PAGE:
The Hidden Ingredient in Fragrance – Phthalates

Cosmetics | Source: Akira Ohgaki on FlickrGo into your bathroom and look at the ingredients on every cosmetic or personal care product. Unless you are an avid purchaser of eco and/or health friendly products, I guarantee that almost all of them will list either Fragrance or Parfum as an ingredient. But what exactly is fragrance or parfum? The sad reality is that you might not want to know the answer.

What are the Ingredients in Fragrance?

The fact is, no one really knows and companies don’t have to disclose that information. Why? Because the formulation of fragrances are considered a ‘trade secret’ by the courts, and as a result, companies are not obligated to list the ingredients that go into them – even if they might pose a risk to our health!

But It Smells So Nice!

I bet it does! Companies that manufacture personal care products have put a lot of time into making your shampoo smell like you’re rubbing an orange on your head, or smell like you’re washing your hands in ‘essence of watermelon’. Some companies entire brand is based on their smells. I personally know several people who only buy perfumes and other fragrant products from specific stores like The Body Shop or Bath and Body Works. I spent over an hour in Bath and Body Works with my fiancee one day after The Body Shop discontinued her favorite scent (sorry love!). The last thing these companies want is for someone else to produce a cheaper knockoff of their own scent.

So What’s So Bad about Fragrance?

I mean, if it smells good, it must be good for you, right? Not necessarily – a lot of fragrances are made possible through the use of a group of compounds called phthalates. In a 2002 report by the Campaign for Safe Cosmetics entitled Not Too Pretty – Phthalates, Beauty Products and the FDA [PDF File], phthalates were found to be present in 52 of 72 products tested. Not a single one of the 52 products that contained phthalates listed it as an ingredient on the product. Much like triclosan, which I talked about last month, phthalates can pose a risk to humans because they can disrupt our hormonal systems. That can lead to all kinds of reproductive system disturbances and birth defects or potentially even cancer.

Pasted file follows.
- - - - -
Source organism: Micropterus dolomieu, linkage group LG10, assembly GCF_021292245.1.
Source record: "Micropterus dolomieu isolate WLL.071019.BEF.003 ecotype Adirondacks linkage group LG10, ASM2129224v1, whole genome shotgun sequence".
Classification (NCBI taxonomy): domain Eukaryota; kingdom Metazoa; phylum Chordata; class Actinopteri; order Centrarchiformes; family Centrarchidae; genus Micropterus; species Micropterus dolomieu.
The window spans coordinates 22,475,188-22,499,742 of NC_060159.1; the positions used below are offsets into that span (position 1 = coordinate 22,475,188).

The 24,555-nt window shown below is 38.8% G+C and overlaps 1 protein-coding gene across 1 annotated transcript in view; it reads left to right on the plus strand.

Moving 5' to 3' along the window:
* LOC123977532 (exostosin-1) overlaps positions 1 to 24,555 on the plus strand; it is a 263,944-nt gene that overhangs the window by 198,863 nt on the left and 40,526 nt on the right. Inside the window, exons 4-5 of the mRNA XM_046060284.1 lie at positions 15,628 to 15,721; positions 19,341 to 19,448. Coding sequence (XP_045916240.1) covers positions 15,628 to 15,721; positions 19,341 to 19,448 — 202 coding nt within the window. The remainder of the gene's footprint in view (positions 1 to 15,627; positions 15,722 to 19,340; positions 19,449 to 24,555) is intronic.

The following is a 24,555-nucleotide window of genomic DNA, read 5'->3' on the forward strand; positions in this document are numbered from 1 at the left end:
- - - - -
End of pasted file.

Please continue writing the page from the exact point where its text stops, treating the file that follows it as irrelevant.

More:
Do I Have Phthalates in Me?

Realistically, yes, you probably do. The good news? Our bodies process phthalates quickly and so with some basic product choice changes, we can go a long way towards reducing phthalate levels in our body. But as author Rick Smith demonstrated In the book Slow Death by Rubber Duck, which I reviewed last month, even a major detox may not be enough. Smith purposefully avoided phthalate containing products for two days, but still couldn’t eliminate phthalates from his body. The reality is that phthalates are so ubiquitous in the environment that nearly everyone is exposed to them on a regular basis, even without directly using products containing them. Fragrances, in fact, are just the tip of the iceberg. Phthalates are even more commonly used as a plasticizer – that is, they make plastic more flexible, so that things like children’s toys or tupperware made of plastic aren’t brittle. As a result, all kinds of plastic containers might possibly contain phthalates. This is a problem because phthalates readily leach out of plastics and into things like food.